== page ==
“Allowing your employees to bring dogs to work is a perk. Texting an employee after they had to put their dog down is culture.”
The quote above from a Wall Street Journal article sums up the difference between perks and culture fairly well. The article goes on to discuss the importance of and distinction between perks and culture. In short, perks can do a great job in recruiting talent (who doesn’t want flexible work schedules and free food?) but contribute little to retaining them.
Per the author, perks lead to short-term happiness and are easily compared between companies. Free beer and bean bag chairs can only do so much for a finite amount time, and there are no amounts of perks that can keep an unsatisfied, disengaged worker at an organization or performing to his or her best ability. Also, companies lacking perks can easily “catch up” to recruit new talent. This is why employers fighting for talent to drive their businesses must combine perks with culture.
Culture is made up of “emotion and experiences.” It includes a genuine interest in the welfare of employees, professional and personal development, building a strong sense of community, and fostering transparency. For employers, culture is much more difficult to build and often requires sacrifice. Painting corporate values on a wall means nothing if an employer doesn’t remove the top performer who doesn’t embrace those values. It often requires transparency as a two-way street, which means leadership must publicly own up to mistakes made and the consequences that arise from those errors. As a result, culture is much harder to compare between companies and lends itself to being a more difficult tool to use in recruiting. The good thing about strong cultures is that they are hard to replicate so employers without them cannot easily catch up, and positive cultures make it hard for employees to leave, which drives retention.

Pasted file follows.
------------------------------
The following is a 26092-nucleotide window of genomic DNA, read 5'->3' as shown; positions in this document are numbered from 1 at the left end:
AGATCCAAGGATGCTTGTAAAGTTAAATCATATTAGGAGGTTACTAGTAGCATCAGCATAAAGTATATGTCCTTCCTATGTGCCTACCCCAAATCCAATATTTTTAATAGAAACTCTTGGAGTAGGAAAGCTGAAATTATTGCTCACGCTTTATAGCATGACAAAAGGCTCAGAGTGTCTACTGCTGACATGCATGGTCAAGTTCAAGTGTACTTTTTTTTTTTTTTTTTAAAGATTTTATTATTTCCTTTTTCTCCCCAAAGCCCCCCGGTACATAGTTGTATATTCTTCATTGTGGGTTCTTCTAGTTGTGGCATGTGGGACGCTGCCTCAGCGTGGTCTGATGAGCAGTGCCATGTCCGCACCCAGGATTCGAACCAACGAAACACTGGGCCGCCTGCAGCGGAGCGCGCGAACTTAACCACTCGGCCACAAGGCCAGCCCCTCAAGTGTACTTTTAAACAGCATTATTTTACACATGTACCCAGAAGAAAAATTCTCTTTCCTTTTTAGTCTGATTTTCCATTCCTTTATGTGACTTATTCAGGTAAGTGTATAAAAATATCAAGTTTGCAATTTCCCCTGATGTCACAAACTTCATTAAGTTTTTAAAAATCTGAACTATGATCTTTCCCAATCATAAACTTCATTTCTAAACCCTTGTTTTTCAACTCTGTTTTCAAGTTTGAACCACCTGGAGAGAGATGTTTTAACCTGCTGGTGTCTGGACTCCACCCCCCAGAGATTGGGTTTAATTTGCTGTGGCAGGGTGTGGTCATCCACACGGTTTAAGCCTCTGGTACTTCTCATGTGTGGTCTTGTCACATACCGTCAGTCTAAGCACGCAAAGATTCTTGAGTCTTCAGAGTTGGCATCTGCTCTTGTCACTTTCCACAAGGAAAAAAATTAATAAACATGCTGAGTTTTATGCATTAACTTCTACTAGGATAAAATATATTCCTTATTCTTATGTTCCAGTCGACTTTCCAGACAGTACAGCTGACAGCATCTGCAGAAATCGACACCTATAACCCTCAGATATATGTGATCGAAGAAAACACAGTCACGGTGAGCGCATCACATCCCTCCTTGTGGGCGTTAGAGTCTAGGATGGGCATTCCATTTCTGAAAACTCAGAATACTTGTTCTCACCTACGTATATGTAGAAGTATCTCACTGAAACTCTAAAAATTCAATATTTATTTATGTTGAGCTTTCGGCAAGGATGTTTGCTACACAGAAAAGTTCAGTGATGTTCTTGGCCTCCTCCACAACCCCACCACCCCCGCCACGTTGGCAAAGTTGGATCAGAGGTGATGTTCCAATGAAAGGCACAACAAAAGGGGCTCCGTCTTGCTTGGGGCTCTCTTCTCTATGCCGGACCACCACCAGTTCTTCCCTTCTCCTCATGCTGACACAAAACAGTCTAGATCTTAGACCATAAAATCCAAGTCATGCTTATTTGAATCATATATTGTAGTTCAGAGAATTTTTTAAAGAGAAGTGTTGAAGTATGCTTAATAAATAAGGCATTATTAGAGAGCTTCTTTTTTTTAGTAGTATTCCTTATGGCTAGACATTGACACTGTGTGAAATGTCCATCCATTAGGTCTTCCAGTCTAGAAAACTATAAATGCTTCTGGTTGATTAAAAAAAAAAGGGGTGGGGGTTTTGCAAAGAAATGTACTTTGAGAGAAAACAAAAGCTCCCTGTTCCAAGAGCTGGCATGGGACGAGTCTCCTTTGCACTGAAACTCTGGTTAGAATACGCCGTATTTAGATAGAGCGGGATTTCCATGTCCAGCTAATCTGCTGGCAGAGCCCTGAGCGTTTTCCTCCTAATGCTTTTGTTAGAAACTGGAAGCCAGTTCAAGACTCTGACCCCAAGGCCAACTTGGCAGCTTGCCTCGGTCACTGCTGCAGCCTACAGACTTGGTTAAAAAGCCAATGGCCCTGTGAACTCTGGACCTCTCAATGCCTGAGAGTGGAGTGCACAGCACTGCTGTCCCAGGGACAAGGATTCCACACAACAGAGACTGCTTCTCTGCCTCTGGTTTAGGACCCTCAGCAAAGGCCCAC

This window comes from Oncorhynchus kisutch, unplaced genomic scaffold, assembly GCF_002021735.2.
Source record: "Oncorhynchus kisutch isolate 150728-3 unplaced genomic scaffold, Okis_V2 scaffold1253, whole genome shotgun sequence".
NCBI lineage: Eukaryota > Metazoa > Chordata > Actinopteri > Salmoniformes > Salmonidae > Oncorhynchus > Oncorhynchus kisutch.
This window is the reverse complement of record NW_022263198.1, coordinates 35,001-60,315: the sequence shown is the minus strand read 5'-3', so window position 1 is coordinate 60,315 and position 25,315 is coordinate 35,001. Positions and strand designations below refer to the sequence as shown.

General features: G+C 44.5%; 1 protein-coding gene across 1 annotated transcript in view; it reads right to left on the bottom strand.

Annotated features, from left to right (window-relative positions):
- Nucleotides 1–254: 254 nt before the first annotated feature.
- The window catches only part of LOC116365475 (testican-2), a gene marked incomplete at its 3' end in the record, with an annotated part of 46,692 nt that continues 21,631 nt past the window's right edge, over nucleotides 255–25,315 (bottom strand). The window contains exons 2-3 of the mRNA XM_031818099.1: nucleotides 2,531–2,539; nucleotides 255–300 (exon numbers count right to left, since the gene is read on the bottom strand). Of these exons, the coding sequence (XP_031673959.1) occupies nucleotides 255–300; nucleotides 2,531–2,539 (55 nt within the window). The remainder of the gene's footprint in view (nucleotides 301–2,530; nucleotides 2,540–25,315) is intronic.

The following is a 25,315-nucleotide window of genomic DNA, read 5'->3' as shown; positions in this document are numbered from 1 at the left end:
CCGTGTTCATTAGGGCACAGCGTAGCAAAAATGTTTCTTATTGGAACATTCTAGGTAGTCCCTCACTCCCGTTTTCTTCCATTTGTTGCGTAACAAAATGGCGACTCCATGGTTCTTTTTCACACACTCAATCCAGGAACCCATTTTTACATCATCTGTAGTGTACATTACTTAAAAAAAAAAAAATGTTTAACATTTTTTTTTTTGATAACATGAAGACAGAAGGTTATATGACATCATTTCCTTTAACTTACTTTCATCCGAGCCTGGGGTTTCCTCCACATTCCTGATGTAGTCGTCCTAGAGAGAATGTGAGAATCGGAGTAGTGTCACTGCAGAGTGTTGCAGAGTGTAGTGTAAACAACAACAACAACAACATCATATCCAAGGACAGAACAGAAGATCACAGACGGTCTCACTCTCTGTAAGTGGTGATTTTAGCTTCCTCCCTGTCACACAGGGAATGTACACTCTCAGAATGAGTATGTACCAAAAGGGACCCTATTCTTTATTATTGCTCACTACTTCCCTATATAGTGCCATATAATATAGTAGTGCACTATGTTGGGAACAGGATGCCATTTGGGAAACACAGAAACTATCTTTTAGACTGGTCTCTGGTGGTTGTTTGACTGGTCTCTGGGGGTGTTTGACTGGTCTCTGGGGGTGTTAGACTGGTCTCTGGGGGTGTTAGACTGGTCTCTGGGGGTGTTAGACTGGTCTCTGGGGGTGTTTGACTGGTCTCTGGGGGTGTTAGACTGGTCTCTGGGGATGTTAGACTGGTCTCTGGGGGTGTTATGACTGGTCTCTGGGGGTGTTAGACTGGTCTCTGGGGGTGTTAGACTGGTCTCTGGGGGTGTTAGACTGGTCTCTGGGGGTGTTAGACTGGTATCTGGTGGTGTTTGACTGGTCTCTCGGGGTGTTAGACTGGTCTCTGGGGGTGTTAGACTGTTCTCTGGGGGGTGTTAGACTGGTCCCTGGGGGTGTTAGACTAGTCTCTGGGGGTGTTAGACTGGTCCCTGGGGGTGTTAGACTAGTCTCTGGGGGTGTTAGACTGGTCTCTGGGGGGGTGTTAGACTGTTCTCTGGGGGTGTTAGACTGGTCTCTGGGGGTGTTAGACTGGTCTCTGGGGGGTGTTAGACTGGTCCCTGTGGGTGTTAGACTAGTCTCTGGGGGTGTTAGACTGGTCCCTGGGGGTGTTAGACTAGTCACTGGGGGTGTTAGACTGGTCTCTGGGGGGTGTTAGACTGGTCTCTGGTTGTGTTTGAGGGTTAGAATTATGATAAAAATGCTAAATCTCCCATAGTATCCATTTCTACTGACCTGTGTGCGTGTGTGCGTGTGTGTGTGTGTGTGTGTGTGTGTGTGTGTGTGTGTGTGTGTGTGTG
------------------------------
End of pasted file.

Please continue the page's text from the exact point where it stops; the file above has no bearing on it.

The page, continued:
As employers seek to optimize their recruiting and retention strategy it is important for them to understand the dynamics and underpinnings of what constitute great perks and great cultures. Despite their differences, both have a key role in talent management.